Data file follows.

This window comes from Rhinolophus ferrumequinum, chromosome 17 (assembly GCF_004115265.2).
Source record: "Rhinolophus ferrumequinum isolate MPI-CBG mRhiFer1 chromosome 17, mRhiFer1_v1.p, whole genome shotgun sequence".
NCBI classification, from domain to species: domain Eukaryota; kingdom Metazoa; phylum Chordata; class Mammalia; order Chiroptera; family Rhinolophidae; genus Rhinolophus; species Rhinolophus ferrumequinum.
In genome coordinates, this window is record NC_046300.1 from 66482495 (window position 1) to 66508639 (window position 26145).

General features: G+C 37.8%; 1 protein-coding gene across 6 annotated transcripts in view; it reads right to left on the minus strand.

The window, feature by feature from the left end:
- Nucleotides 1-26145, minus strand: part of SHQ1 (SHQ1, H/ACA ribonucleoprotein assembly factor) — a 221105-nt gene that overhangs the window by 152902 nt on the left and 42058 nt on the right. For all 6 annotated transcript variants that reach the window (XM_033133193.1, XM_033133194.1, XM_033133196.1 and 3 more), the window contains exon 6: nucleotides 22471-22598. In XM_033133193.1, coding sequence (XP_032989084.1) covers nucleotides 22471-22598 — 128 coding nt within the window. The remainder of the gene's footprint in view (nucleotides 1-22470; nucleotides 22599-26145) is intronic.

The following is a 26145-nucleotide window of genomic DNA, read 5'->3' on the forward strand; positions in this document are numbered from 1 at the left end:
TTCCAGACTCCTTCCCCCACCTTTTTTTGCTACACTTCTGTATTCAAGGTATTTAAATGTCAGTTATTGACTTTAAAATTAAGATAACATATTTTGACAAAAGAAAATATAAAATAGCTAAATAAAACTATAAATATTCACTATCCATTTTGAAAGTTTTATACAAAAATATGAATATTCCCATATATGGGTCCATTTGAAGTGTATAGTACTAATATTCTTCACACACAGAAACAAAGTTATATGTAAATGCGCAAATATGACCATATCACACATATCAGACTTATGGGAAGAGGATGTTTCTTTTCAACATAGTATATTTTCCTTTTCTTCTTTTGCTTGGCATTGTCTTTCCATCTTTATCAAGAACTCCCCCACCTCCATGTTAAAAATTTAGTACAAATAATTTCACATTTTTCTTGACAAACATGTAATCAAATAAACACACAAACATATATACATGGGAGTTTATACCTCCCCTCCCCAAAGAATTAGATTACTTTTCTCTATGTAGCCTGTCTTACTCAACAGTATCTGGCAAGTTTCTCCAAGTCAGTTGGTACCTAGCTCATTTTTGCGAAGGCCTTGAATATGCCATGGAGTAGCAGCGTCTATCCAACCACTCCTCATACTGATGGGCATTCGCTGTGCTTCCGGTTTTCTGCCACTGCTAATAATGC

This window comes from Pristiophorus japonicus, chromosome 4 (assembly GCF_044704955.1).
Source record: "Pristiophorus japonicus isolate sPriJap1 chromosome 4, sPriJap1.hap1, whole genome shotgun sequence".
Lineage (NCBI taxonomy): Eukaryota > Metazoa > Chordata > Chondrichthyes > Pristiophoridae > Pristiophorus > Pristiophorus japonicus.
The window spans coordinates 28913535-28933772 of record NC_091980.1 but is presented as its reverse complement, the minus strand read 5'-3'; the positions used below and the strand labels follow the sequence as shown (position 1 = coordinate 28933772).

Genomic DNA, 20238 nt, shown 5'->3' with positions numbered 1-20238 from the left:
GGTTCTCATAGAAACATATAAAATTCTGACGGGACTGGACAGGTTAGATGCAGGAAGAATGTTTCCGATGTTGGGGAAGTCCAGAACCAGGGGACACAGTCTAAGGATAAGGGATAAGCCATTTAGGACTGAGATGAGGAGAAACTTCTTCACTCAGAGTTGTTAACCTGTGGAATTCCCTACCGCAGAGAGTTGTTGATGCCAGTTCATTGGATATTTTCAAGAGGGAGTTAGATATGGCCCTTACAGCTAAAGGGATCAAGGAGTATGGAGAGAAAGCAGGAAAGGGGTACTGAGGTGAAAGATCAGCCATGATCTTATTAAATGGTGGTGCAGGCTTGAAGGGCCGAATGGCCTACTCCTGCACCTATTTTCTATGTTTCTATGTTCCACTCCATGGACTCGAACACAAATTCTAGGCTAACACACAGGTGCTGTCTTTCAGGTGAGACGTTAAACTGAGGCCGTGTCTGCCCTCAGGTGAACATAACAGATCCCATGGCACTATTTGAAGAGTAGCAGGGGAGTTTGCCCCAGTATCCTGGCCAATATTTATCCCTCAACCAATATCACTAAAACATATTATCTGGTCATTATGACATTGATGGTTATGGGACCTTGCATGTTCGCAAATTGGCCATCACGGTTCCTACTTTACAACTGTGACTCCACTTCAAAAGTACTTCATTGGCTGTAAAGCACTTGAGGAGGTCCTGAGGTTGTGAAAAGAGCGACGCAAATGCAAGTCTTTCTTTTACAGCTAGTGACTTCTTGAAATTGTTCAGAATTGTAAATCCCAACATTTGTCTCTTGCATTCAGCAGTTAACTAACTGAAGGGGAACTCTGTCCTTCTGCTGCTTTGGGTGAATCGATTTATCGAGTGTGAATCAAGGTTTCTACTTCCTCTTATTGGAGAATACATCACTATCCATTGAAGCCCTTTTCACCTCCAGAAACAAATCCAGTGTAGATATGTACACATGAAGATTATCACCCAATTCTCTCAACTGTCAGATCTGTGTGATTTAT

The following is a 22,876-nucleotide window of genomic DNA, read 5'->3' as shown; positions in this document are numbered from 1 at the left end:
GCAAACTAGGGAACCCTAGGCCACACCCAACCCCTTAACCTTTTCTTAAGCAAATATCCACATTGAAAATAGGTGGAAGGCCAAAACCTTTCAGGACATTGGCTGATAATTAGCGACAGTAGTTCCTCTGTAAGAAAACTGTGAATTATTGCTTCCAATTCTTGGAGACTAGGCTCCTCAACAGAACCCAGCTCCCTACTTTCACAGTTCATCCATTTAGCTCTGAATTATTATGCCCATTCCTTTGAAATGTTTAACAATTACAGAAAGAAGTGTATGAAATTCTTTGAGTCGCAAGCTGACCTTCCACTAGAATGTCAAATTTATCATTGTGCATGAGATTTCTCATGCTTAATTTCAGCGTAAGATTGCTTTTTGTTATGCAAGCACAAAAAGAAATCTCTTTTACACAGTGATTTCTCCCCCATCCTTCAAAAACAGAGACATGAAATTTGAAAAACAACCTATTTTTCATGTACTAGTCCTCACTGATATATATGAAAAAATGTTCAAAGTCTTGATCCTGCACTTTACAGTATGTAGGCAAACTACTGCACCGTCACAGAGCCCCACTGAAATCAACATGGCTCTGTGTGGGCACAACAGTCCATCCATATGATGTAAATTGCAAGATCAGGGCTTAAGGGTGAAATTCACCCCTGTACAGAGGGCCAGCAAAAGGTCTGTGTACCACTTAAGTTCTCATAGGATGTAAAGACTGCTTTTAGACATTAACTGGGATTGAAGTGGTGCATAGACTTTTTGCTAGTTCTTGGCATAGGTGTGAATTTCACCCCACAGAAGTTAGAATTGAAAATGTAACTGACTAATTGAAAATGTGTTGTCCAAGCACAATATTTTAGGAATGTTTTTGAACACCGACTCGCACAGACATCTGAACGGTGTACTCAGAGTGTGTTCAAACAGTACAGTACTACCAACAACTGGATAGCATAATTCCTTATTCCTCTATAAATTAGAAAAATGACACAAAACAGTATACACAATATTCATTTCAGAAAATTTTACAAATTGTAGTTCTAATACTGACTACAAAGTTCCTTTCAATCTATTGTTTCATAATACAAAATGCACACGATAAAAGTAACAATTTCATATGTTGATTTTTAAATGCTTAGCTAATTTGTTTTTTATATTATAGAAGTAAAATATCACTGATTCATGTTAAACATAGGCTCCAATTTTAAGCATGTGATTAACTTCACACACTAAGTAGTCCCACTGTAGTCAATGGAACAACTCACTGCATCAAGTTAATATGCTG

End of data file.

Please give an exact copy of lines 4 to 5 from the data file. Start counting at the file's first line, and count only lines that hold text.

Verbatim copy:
In genome coordinates, this window is record NC_046300.1 from 66482495 (window position 1) to 66508639 (window position 26145).

General features: G+C 37.8%; 1 protein-coding gene across 6 annotated transcripts in view; it reads right to left on the minus strand.